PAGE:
A Few Questions about Compensation for Coaches
The Daily Tar Heel recently published an analysis of the latest budget of UNC’s Department of Athletics. While expenses in the $75 million budget are slated to increase by about 4%, salaries and benefits will increase a generous 11.7%. Apparently there are “contractual obligations” to coaches based on all sorts of incentive clauses in their contracts.
In my opinion, individuals should be free to seek the compensation they think they deserve, and employers should be free to compensate as needed to secure the best employees, so I do not envy the football coaches or basketball coaches or athletic directors whose salaries place them in the very upper percentiles of university compensation. I do, however, believe that the 1.2% increase in compensation that state employees are scheduled to receive does oblige the citizens of the university to ask some questions about an increase of 11.7% for our athletics colleagues.
First, what effect does the athletics revenue stream have on the ability of the university to carry out its mission of advancing research, scholarship and creativity? For example, UNC has struggled with faculty retention in recent years. Talented faculty are recruited away by other prestigious universities.
Currently, there are two rewards systems in public universities. The academic system is driven by state budgets, tuition, acquisition of external grants, and the generosity of donors. The other—in athletics—is propelled by entirely different incentives of media contracts, corporate sponsorships, ticket sales, and, remarkably, student athletic fees. We have ample evidence of the harmful effects of a wild athletic revenue model on the university’s mission, so perhaps it is time to acknowledge this and send the athletics enterprise off into the world of professional sports leagues.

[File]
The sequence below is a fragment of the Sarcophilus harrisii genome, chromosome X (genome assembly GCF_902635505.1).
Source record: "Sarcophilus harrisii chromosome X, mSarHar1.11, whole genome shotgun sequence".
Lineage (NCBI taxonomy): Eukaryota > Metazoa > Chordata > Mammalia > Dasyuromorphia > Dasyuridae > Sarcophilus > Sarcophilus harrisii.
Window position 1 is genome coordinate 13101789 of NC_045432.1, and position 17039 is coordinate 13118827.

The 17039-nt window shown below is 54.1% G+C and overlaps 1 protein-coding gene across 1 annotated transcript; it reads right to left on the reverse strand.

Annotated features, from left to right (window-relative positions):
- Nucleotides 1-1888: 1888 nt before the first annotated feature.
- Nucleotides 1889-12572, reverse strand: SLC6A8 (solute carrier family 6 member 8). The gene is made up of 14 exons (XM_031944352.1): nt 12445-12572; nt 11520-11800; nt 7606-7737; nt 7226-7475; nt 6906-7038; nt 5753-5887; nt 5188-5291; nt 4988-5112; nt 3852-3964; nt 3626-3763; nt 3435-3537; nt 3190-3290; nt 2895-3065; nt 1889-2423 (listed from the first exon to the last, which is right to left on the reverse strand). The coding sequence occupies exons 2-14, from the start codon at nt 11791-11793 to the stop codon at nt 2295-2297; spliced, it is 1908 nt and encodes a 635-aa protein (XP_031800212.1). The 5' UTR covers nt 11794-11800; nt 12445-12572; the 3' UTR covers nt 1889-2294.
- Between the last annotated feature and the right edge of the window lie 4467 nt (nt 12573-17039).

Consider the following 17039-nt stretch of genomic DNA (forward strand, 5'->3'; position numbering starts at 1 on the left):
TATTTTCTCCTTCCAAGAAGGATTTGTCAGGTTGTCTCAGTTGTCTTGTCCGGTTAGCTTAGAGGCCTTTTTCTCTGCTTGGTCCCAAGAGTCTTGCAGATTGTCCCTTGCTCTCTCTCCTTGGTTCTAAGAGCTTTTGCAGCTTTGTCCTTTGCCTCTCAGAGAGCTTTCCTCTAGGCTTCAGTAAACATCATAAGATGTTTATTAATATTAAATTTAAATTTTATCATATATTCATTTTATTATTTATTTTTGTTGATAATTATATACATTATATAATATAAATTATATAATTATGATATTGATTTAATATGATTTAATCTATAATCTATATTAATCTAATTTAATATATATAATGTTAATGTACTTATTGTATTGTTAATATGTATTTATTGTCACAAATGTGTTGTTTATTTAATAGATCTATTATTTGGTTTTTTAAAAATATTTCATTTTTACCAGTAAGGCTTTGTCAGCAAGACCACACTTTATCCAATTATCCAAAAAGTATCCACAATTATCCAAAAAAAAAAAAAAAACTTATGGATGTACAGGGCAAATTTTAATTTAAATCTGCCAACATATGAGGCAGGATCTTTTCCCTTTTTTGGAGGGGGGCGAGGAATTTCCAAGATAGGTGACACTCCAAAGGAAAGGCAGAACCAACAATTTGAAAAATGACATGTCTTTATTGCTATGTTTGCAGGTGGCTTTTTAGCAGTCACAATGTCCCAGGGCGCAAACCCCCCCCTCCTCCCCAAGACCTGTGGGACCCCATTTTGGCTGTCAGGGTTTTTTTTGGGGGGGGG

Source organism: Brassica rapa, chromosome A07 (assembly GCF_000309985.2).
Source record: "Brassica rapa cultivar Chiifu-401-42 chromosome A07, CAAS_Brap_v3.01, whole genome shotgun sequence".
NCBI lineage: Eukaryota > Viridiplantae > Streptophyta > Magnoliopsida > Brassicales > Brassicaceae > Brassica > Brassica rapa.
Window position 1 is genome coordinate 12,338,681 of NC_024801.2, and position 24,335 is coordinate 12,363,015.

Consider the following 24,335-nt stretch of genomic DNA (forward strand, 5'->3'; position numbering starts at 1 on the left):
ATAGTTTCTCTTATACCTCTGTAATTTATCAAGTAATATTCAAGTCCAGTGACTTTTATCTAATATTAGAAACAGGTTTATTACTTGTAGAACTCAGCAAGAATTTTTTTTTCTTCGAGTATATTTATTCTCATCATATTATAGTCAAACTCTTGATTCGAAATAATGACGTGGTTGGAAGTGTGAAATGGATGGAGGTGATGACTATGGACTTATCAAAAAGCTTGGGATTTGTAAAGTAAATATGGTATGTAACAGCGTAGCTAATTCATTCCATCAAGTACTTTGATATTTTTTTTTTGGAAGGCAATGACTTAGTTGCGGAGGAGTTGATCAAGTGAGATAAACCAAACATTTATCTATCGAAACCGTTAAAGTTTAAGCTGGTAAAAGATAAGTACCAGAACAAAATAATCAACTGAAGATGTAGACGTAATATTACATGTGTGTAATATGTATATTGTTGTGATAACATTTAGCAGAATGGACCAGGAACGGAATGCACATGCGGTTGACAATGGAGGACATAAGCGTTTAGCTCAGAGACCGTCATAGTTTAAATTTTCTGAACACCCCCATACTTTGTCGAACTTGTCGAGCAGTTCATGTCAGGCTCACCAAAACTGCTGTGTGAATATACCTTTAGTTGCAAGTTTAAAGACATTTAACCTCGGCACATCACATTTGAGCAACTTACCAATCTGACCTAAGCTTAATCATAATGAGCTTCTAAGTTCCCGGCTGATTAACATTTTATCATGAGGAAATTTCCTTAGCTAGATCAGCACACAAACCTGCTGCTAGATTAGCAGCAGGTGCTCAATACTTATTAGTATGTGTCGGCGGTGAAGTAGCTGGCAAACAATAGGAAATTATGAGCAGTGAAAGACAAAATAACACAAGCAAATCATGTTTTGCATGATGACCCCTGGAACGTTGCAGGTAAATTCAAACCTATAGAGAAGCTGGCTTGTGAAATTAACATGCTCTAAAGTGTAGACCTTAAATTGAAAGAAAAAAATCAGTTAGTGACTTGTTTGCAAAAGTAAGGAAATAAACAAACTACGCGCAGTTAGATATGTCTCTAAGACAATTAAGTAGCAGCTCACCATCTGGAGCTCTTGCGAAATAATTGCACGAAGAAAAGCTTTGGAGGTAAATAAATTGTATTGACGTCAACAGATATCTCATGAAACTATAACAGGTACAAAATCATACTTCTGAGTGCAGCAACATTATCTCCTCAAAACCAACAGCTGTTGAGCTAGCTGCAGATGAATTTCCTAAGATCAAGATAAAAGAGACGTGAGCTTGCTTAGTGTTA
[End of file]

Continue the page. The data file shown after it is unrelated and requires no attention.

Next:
Second, in the face of this lucrative revenue stream, how do we justify and accept the fact that the athletes from whose talents these revenues flow do not have the right to a financial return? Even if one accepts the unsupportable claim that their scholarships are fair compensation, are their stipends increasing by 11.7%?
Third, where in its budget does the department of athletics compensate faculty, students, and staff for the harm of the damaged integrity of the university? Academic dishonesty involving athletes now appears to reach back at least 12 years and likely beyond. While we have been told that the department of athletics will pay for some of the mounting legal and other investigatory expenses, the cost of the damage to the integrity of the university is not so transparently assessed.
Finally, do these contractual obligations mean that Butch Davis will see an increase in the $590,000 that he is receiving for the next three years? In fact, can anybody explain why this former head coach is receiving any compensation, given the harm to the university that has been disclosed under his watch?
I hope that the coaches make good use of their 11.7% increase in compensation. I have already decided what charities to support with my 1.2%.